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80% of your Web site is Maintenance

By Judy Cullins
Posted Friday, December 3, 2004

Once your Web site is up, you must maintain it. Maintenance means changes, and each time you make a change, you may make a mistake. Today, someone pointed out a mistake in an entry that was time-sensitive. If your visitors get a link that doesn't work or incomplete instructions, or if your copy is lackluster instead of passionate, they will delete your site and not bookmark it.

Before you invite folks to see your masterpiece you need to check and correct all parts of your site, and especially the home page.

*Test your headline. You have 4 seconds to get your visitor's attention. Test your title or opening sentence of copy. This one item alone can make a huge difference in the responses you receive. Instead of the wasted words "welcome," put a benefit with a link to either a story about your product or the product itself. When I placed "Quadruple your Web Sales in Just Three Months" with a click here following it, my Web sales increased ten times from the original one, and this is only 3 months time. If your headline doesn't do it, the game is over.

*Test your offer. People perceive more value when you add an incentive to buy. Give them a bonus FREE report or a tips list with the order. It takes little time and effort to create, but it increases sales ten-fold. For the holidays I plan to motivate my visitors with "Holiday Specials" where I will offer a bundle of products at a lower price than the highest one. Test your copy by emailing your preferred audience several choices. Which one would they buy? Emphasize different benefits, try different phrases, power words and metaphors. Appeal to their different senses like smell, touch, emotions and visual.

*Test your price. A price that is too low is as bad as a price too high. Too low a price devalues your product or service. Potential clients or buyers might think, "If it's that cheap, it must not be good." One myth is that eBooks have less value than print books. If your book has information your one particular audience wants, you must price it accordingly. My eBooks are in 8 ½ by 11" format. That means they have twice the information as a regular size book. They can be purchased by regular eMail or put into Portable Document Format.

*Test your copy. Change testimonials or pictures every so often. Redo your opening page and closing page. Instead of "Subscribe to my ezine," put a short testimonial from a famous person in your field right before the "click here" to subscribe. Always give your visitors a reason to buy. Make your copy "you" oriented. Dan Poynter, author of The Self-Publishing Manual, said this about my free monthly ezine "The Book Coach Says... ezine is chock full of useful information - totally worth your time."

Make your Web pages easier to read by using bullets. On my home page I put these questions in bullets:

"Let me help you answer questions about your book" · What are the first steps to writing a great selling book? · Will my book attract my desired audience? · Will my potential buyers think my book is worth the money? · Will my books sell enough copies for my satisfaction? · Now that it's written, how can I best promote my book?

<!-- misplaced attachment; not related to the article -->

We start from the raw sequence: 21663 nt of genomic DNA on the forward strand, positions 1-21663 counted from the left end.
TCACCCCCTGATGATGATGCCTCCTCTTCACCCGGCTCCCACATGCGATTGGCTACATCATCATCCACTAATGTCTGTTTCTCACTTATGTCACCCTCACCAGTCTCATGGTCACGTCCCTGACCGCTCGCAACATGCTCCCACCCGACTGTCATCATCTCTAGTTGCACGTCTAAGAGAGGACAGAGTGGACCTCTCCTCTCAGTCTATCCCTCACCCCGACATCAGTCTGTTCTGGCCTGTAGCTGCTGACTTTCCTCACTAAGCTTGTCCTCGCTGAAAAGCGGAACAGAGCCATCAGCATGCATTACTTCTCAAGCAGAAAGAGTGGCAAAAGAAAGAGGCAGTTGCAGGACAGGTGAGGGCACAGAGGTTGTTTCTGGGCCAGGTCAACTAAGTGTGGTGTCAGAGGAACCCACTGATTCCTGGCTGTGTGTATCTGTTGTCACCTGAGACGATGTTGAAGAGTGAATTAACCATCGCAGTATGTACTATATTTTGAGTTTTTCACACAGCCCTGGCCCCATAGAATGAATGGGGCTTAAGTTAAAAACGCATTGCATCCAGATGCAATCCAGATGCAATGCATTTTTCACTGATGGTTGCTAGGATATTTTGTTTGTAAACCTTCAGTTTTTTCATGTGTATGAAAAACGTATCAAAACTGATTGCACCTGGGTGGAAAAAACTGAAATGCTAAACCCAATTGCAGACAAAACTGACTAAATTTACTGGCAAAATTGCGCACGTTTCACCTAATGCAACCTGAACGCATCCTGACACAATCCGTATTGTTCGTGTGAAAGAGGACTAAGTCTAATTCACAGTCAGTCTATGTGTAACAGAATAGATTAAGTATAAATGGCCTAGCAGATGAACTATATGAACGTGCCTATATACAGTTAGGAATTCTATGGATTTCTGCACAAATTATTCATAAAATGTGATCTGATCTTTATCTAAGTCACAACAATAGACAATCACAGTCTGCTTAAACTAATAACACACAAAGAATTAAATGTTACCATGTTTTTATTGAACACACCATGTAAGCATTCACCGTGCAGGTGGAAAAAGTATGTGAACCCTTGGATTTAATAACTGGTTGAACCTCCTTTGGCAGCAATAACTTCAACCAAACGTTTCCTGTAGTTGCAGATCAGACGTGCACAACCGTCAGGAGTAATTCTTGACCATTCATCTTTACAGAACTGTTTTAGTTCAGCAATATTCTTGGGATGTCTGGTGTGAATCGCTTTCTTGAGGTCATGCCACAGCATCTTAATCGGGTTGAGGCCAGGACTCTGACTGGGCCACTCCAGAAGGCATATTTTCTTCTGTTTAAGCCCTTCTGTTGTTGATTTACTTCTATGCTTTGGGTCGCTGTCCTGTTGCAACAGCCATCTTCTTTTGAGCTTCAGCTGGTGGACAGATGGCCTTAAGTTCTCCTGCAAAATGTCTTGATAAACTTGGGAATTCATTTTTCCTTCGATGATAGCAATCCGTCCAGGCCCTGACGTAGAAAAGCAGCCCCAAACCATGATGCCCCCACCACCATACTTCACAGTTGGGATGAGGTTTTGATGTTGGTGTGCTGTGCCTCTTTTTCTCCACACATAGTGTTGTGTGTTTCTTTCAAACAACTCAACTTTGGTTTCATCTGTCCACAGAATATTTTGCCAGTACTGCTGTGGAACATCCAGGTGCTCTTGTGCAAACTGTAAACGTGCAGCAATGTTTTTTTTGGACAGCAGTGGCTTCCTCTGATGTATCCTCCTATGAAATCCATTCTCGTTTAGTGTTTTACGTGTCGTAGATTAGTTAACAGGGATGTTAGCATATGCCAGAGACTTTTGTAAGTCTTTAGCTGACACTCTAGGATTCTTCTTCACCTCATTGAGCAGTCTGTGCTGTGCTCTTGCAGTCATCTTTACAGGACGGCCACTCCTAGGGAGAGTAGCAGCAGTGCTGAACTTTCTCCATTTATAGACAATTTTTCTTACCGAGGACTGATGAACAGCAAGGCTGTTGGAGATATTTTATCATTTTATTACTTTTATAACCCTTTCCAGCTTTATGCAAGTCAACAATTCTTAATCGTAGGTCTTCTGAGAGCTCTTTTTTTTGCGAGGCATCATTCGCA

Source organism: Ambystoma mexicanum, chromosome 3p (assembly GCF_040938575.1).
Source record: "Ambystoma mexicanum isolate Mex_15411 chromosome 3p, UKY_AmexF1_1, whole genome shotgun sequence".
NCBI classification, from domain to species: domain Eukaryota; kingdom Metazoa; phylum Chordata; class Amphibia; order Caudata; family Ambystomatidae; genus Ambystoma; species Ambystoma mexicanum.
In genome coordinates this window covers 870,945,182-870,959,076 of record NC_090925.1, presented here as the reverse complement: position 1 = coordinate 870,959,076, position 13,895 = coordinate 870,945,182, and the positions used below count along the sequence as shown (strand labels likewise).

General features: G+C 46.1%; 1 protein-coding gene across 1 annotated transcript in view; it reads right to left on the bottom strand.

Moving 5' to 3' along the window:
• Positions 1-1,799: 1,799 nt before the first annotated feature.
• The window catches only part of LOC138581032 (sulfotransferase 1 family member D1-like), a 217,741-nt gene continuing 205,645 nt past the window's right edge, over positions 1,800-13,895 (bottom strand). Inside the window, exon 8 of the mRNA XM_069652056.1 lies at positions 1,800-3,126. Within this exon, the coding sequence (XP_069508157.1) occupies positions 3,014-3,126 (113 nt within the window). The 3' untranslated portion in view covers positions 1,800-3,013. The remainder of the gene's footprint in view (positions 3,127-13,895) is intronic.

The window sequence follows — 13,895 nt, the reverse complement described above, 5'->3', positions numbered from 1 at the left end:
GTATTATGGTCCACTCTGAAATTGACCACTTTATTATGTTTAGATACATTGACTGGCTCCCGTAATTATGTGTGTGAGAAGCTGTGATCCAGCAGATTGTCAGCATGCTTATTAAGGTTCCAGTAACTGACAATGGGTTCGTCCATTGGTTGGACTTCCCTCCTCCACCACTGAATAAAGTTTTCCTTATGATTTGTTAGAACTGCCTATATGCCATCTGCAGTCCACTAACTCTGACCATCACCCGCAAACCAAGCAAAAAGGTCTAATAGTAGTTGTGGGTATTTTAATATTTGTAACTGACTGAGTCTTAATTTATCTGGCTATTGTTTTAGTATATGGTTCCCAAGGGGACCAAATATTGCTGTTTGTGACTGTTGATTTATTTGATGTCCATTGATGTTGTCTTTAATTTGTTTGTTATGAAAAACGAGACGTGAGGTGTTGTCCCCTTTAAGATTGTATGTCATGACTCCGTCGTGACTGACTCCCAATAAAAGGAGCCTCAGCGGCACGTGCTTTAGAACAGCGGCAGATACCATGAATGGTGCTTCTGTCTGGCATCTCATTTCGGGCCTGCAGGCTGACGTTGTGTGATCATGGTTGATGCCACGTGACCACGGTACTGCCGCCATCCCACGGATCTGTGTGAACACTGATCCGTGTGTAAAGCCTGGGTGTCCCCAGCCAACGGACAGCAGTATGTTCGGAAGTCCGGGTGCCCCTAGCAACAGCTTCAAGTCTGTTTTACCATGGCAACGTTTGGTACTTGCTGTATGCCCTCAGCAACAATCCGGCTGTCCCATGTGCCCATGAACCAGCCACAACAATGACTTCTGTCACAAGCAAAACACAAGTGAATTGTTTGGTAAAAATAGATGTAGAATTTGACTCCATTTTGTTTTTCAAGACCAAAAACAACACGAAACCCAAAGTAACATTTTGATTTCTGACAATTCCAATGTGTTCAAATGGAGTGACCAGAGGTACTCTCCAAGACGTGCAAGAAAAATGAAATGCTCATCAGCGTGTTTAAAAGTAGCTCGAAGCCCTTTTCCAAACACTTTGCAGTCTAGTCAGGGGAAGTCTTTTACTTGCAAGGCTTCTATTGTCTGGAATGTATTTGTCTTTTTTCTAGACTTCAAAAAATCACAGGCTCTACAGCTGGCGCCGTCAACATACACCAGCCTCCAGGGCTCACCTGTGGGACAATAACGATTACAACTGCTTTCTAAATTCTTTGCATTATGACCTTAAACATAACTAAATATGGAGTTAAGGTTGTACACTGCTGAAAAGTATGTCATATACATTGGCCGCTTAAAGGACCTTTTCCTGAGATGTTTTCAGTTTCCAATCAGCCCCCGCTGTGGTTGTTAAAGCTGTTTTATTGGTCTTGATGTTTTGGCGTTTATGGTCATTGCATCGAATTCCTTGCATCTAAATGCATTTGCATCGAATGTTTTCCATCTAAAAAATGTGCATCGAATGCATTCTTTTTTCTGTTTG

One great test is the size of your paragraphs. In general, keep them short, around 1-4 sentences. Imagine looking at a long line of print before getting to the meat? Discouraged, you would probably leave the page, and possibly the site! Check for passive sentence construction too. Your spell and grammar check gives you those percentages at the end. If your sentences are more than 3-4% passive, you need a professional coach to check your copy.

*Test your site layout. Know where people are entering your site and exiting. Many companies out there can give you this counting service. If potential buyers keep leaving at a particular page before they go to products and ordering page, your words deceive you-and some changes are in order. You can track: where your traffic is coming from, what pages visitors like, what page to the majority of visitors enter and exit, and how long are they there, even which ones signed up for your eNewsletter.

*Test your order process. Ask certain people to run through different parts of your site (show your appreciation by paying them for it with free product or service). Tell them you have a thick skin, and appreciate their honesty. One would-be customer couldn't finish the order for one of my teleclasses. It took a lot of effort to get that mistake rectified with some free product. I know a famous eBook author from which I tried and tried to buy a book. I even emailed him about it. He said he didn't take email orders and sent me back to where the problem was. It's much better to have all links work, so your customers will have an easy ordering experience.

Know that your job of testing never ends. It's what we call maintenance, 80% of life is maintenance! Just experimenting with these tests will bring more sales. Keep testing to know what your potential buyers really want.

About the Author
Judy Cullins: author, publisher, book coach _Ten Non-techie Ways to Market Your Book Online_ ( Subscribe to FREE ezine "The Book Coach Says..." Email:


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